The two companies have said they will be creating range of payment products that will make paying for goods and services easier for consumers and small businesses.
The first product to launch as part of the deal will be a co-branded pre-paid NFC service that will allow users to make payments with a swipe of their phone, which will be available to Everything Everywhere's 27 million customers to use at more than 100,000 retailers.
The companies have not said when this is due to launch, or how the service will be activated.
Other products that are in the pipeline are person-to-person money transfers, which would rival Barclays' service Pingit, and loyalty rewards, which would pit it against O2, which is big in this area with its Priority scheme.
The two companies also plan to roll out a digital payment service to offer customers a simple solution to pay for services in-store and offline, in a similar way to PayPal.
MasterCard has been working with Everything Everywhere brand Orange for the past three years. The Orange Quick Tap contactless payments scheme launched in the UK last June.
Gerry McQuade, chief marketing officer at Everything Everywhere, said: "By moving our existing co-branded card offers onto mobile devices, we are closer to a world where our customers will be able to use their phone to pay for travel to work, pay for small purchases and take advantage of loyalty rewards from their favourite retail outlets."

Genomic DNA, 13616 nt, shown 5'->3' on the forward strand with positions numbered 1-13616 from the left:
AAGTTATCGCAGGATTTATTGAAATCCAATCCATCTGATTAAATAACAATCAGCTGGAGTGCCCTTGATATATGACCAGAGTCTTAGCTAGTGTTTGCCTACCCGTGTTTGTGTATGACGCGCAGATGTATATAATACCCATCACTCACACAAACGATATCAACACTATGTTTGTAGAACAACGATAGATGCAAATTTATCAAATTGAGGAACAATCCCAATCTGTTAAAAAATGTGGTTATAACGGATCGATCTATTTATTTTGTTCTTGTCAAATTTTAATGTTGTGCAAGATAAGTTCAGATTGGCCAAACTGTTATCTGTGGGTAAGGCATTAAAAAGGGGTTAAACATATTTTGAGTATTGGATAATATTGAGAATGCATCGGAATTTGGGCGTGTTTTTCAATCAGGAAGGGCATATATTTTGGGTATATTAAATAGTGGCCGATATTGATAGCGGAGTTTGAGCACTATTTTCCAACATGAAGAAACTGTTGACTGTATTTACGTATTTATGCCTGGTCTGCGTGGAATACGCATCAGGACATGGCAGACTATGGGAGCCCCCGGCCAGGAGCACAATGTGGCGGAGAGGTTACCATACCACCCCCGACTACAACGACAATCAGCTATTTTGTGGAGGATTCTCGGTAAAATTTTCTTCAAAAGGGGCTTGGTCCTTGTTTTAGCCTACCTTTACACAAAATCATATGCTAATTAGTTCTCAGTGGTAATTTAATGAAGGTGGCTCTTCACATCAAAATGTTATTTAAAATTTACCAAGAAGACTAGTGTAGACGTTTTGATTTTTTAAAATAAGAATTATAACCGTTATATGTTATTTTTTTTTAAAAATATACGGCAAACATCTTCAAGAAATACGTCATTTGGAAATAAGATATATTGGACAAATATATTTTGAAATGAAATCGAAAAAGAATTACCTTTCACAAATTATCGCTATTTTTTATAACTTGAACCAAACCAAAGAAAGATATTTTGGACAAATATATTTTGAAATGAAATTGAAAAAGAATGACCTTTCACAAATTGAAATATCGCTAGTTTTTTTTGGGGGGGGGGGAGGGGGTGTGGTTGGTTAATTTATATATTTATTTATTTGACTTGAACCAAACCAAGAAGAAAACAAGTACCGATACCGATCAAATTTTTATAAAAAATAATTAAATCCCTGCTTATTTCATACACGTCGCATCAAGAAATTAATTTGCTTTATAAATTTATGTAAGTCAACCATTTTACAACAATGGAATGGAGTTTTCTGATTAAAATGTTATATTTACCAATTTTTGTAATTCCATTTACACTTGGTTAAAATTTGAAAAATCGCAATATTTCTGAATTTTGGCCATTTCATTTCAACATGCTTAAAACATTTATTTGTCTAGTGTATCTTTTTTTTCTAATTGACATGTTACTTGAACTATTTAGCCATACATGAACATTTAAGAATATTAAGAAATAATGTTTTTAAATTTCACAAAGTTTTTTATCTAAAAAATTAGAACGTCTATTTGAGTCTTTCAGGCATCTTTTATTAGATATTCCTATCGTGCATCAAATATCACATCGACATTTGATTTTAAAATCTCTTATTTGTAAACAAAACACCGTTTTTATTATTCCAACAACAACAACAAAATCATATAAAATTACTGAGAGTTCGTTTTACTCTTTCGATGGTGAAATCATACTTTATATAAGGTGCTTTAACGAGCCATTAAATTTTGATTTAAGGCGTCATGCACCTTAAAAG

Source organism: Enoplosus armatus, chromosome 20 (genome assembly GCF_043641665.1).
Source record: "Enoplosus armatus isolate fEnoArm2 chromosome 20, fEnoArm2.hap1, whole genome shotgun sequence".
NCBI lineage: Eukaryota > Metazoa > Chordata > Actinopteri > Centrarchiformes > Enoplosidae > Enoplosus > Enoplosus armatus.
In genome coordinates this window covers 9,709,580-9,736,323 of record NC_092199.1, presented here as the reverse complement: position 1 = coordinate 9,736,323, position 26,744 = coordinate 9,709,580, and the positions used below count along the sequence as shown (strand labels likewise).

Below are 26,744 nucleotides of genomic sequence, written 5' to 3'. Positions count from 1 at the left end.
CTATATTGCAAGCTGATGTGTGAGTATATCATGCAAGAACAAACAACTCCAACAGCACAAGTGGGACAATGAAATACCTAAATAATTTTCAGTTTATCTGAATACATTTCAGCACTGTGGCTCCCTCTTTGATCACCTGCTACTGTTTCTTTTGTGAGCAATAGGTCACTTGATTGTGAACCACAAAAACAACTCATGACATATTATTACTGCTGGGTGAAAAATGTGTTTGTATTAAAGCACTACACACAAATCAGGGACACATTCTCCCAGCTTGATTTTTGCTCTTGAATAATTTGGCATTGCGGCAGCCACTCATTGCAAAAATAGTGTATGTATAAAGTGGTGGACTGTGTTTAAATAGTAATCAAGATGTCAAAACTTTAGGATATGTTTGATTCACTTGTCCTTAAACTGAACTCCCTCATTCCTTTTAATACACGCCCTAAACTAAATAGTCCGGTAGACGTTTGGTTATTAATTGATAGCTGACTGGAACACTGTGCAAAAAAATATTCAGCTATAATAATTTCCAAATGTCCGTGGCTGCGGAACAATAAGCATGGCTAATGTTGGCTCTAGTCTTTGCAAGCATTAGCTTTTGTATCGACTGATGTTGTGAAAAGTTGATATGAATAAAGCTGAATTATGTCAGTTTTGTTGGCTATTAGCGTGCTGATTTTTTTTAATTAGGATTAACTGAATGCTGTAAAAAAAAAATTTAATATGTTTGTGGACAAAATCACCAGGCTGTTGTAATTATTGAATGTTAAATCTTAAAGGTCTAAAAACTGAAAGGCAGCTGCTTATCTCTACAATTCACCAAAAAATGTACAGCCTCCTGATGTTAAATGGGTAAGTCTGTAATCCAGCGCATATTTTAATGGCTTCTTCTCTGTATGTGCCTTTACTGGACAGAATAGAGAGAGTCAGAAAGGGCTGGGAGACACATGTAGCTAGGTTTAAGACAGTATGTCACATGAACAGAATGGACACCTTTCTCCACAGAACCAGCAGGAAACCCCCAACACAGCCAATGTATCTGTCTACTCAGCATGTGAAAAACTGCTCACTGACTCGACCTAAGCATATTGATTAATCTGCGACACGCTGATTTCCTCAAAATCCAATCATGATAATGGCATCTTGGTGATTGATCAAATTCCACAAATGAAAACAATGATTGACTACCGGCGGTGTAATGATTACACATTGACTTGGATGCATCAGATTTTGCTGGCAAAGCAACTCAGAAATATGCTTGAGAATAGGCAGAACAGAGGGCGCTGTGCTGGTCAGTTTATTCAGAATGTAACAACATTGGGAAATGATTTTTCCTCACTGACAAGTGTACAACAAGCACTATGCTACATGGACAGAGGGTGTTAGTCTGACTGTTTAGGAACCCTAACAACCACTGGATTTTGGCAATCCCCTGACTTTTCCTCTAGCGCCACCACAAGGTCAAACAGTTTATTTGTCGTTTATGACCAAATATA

Marion King, president of MasterCard UK and Ireland, said: "MasterCard's vision is of a world beyond cash, where consumers and small businesses alike can benefit from simple payments using smart technology."
In June last year O2, Everything Everywhere and Vodafone joined forces to speed up mobile payments, in an initiative named 'Project Oscar'.
However, the venture is now the subject of an anti-trust probe by the European Commission, over concerns it could stifle innovation, with the ruling expected this month.
Many industry experts have claimed 2012 will be the year of NFC contactless payments in the UK, while others remain sceptical due to infrastructure challenges and consumer privacy concerns hampering its adoption.
However, a recent study by research company Forrester concluded that mobile contactless payment would not reach the mass market for another decade, for a number of reasons, including the current lack of viable business models and the fact that NFC alone will not create a more convenient experience.
The news comes in the week after Everything Everywhere was given the green light to bring a 4G network to the UK ahead of rivals.Follow @shearmans
This article was first published on marketingmagazine.co.uk